Charles Lamb had enjoyed the privilege of Edmund Oliver being dedicated to him as the book proudly notifies readers. Lamb and Lloyd had formed a close relationship as their joint venture for a volume of poems confirmed. They had a special bond not least because each of them grieved for a lost grandmother. The poem which Lloyd had published about his grief had been disparaged by Coleridge who intruded on Lloyd’s relationship with his father by describing the poem as like a rich Quaker’s ‘costly raiment’. [9]

       Such insensitivity would not have favourably impressed Lamb, let alone his friend. Moreover, Lamb evidently believed he had been personally insulted by Coleridge, although the grounds of this belief may remain in doubt.  Lloyd




apparently told Lamb that Coleridge had said or perhaps written ‘Poor Lamb, if he wants any knowledge he may apply to me’. [10]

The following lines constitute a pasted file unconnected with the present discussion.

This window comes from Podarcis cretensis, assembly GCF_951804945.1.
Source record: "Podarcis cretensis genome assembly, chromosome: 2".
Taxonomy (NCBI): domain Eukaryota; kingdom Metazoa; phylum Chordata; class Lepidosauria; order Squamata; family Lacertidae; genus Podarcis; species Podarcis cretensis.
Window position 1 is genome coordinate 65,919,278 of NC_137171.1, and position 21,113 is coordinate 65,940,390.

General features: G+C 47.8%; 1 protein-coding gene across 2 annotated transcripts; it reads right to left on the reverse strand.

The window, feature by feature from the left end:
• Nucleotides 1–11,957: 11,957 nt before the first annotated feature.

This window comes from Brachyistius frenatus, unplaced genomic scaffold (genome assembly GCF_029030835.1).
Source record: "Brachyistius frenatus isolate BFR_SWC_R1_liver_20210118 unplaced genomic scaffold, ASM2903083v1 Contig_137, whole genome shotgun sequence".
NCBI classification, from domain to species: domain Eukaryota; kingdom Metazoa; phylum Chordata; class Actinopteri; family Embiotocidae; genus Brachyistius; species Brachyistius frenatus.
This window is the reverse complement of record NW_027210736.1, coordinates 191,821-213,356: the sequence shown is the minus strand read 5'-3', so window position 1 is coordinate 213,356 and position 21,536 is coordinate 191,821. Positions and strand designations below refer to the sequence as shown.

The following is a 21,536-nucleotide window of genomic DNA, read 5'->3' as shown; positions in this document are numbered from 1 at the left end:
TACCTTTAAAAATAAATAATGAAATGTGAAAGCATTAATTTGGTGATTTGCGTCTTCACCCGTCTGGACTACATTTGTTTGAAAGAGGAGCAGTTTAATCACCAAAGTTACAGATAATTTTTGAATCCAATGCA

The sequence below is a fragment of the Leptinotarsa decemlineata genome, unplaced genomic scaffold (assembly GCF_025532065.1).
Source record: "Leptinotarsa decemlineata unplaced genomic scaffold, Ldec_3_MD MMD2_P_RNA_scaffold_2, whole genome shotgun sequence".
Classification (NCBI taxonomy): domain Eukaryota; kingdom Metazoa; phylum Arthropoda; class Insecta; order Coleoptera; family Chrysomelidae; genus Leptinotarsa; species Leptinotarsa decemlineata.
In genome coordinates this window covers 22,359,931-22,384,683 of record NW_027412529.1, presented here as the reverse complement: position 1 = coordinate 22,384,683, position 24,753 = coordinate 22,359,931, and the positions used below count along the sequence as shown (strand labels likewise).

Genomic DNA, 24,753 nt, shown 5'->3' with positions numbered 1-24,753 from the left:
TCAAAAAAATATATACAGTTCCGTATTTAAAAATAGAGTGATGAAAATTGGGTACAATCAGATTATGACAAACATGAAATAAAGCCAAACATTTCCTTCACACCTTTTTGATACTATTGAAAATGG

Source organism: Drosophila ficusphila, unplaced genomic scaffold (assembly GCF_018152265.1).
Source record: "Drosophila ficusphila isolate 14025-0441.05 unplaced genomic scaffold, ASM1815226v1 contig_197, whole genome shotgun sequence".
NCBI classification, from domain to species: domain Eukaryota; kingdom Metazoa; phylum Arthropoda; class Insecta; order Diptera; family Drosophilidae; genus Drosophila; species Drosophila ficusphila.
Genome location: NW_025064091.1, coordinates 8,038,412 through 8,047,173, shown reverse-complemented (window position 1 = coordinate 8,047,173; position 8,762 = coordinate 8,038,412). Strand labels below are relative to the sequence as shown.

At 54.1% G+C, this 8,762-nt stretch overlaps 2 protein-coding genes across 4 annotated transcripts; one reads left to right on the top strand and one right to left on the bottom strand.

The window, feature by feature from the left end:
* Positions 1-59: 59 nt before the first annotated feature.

In May 1798 Coleridge, to save himself it seems, wrote to Lamb expressing his surprise and regret that Lamb no longer wished to correspond with him. Probably this letter was intended to elicit a friendly response from Lamb; but at the end of May the response came in the form of a magisterial and remarkably intellectually sophisticated letter headlined Theses Quaedam Theologicae, in which Lamb elaborately pointed out to Coleridge that he, Coleridge, had an identity which was simultaneously angelic and diabolical. This could not have been exactly reassuring.  Lamb, had he been so disposed, could have reported that Coleridge had perhaps even a habit both of telling lies and deliberately omitting to pay debts.

       Robert Southey, with whom Lloyd maintained an intimate friendship for a while in the summer of 1797, wrote favourably of Edmund Oliver in the Critical Review of July 1798.  He had once learned from Coleridge himself, as Coleridge must have remembered, that he had married Sara without loving her.  Southey’s own wife was Edith, sister of Sara, who would not have been happy about such a slighting of Sara.  Coleridge probably knew that Southey held a poor opinion of his intellectual stamina. Here was a source of further items of unkind evidence were the Wedgwoods to seek it. [11]